“It’s very concerning that after all the damage Donald Trump has done, that Americans would go for him in droves, which is what has happened,” Hilal said. “Joe Biden, at the same time, the only reason he’s partially ahead, is because of a global plague. It’s very depressing to think about what this says about Americans.”
In 2015, candidate Trump called for a “total and complete shutdown of Muslims” entering the United States, and in one of his first decrees as a president, he imposed a travel ban on several Muslim-majority Arab countries.
In the final weeks before Tuesday’s vote, Trump revived his xenophobic message, often warning Biden would turn swing states into “refugee camps”.
The US president also incessantly targeted Muslim-American Congresswoman Ilhan Omar, repeatedly casting her as a foreigner trying to tell Americans how to run “our country”.
“You did not see a rebuke of Donald Trump’s racism or misogyny during the 2016 campaign. And you certainly didn’t see a rebuke of his anti-Muslim, anti-Arab, xenophobic, white supremacist, racist, antisemitic [rhetoric] in this election either,” said Maya Berry, executive director of the Arab American Institute (AAI). “As an American, I absolutely find that devastating for sure.”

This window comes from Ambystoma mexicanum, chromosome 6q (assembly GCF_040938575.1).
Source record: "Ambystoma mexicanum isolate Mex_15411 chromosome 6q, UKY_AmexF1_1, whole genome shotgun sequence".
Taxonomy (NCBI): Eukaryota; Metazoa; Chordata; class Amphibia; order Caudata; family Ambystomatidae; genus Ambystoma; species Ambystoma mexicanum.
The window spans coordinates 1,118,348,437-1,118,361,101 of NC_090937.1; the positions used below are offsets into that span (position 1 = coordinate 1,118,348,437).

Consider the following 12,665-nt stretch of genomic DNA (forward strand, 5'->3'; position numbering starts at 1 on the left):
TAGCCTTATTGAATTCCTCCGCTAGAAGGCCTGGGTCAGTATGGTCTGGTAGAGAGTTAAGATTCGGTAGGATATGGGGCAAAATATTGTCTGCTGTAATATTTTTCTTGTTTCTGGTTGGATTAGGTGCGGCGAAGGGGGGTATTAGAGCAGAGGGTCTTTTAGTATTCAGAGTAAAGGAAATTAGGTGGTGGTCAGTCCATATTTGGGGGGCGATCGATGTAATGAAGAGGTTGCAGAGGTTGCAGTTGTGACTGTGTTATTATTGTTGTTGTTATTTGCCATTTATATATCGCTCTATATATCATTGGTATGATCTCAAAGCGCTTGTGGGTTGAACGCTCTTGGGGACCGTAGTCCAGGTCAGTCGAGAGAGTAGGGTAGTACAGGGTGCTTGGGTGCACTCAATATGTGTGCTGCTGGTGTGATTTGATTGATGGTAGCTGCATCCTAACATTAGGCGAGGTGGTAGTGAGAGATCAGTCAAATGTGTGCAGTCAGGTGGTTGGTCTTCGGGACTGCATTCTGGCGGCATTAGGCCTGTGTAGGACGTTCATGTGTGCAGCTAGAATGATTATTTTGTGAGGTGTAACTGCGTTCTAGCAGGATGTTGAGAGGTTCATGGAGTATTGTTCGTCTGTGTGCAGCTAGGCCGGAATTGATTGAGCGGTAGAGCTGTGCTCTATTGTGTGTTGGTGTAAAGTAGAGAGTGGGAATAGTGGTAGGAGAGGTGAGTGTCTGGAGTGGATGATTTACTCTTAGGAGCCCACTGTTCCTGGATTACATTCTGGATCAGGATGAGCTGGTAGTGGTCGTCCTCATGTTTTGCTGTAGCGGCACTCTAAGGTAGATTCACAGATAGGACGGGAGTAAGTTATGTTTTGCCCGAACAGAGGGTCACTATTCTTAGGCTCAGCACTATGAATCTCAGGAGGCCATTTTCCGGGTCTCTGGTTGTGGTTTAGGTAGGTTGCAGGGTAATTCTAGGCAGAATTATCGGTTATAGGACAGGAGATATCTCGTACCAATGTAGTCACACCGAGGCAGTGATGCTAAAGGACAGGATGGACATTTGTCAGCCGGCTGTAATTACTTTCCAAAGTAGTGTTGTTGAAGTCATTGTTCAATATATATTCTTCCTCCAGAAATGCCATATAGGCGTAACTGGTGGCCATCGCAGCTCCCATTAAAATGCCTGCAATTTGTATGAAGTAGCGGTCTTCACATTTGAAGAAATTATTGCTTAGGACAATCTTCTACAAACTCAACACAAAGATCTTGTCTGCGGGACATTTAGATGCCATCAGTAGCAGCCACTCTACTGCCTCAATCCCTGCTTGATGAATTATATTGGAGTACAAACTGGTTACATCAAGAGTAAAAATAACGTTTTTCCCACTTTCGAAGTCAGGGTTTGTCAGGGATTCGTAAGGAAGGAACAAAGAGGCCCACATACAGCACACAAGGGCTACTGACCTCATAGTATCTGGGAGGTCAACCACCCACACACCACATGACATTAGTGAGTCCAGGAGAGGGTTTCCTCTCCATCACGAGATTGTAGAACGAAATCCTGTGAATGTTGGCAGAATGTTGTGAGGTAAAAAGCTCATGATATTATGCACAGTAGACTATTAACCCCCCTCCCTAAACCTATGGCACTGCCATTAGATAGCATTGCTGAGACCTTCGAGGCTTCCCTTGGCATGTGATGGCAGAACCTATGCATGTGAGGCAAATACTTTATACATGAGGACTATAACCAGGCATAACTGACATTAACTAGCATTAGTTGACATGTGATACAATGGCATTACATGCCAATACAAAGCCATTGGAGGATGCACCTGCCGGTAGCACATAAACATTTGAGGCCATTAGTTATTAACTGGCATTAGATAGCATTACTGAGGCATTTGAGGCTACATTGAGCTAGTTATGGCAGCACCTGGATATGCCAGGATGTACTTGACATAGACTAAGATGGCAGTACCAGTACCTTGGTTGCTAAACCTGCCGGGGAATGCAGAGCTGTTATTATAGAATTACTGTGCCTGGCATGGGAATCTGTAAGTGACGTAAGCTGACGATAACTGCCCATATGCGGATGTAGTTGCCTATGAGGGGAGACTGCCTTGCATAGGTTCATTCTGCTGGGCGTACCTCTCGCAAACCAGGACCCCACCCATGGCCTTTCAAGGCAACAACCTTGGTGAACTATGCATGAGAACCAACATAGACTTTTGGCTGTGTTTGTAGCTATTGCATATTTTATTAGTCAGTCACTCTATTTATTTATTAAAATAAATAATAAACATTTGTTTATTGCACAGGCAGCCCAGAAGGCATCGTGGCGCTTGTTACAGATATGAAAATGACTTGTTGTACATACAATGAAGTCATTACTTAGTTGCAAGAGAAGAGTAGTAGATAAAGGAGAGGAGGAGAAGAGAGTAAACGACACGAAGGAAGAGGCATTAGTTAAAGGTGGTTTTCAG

Still, Berry added that she was encouraged by the voter turnout and political engagement in the Arab community: “As an Arab American, I’m just so exceedingly proud of my community.”
The fact that the election is so close means Trump’s message that he is “protecting” people from Arab and Muslim refugees has resonated with millions in his base.
Berry said there was an increase in Arab-American voters, volunteers and electoral energy on Tuesday: “Those communities that feel targeted demonstrated how they were going to push back and that is by voting in unprecedented numbers.”
Although the Biden campaign is confident the Democratic candidate will win the White House, a long road of challenges may lay ahead.
Trump is already questioning the results, and he suggested that he had won the race just hours after the polls closed – with millions of votes still to be counted.
Berry said it was “extraordinary” that Trump said counting ballots that favoured his opponent amounted to voter fraud. She also hit out at the Republican Party for failing to stand up to the president:
“What’s crazy is we have yet a new milestone, which is that a sitting president of our country made those statements and the leadership of his party didn’t come out and say: That’s not how this works.”
Arab and Muslim advocates opposed to Trump have been calling on people to vote for Biden, then hold him accountable once he is president. The former vice president may soon become President-elect Biden.
Berry said community advocates would continue to push Biden on his “deeply flawed” approach to the Israeli-Palestinian conflict, where, she said, the US had been doing the same thing and expecting different results, as well as across a range of domestic issues:
“We’ve already been engaged on our key issues of concern during the campaign, during the hypothetical transition and we will certainly continue to do so during a Biden administration.”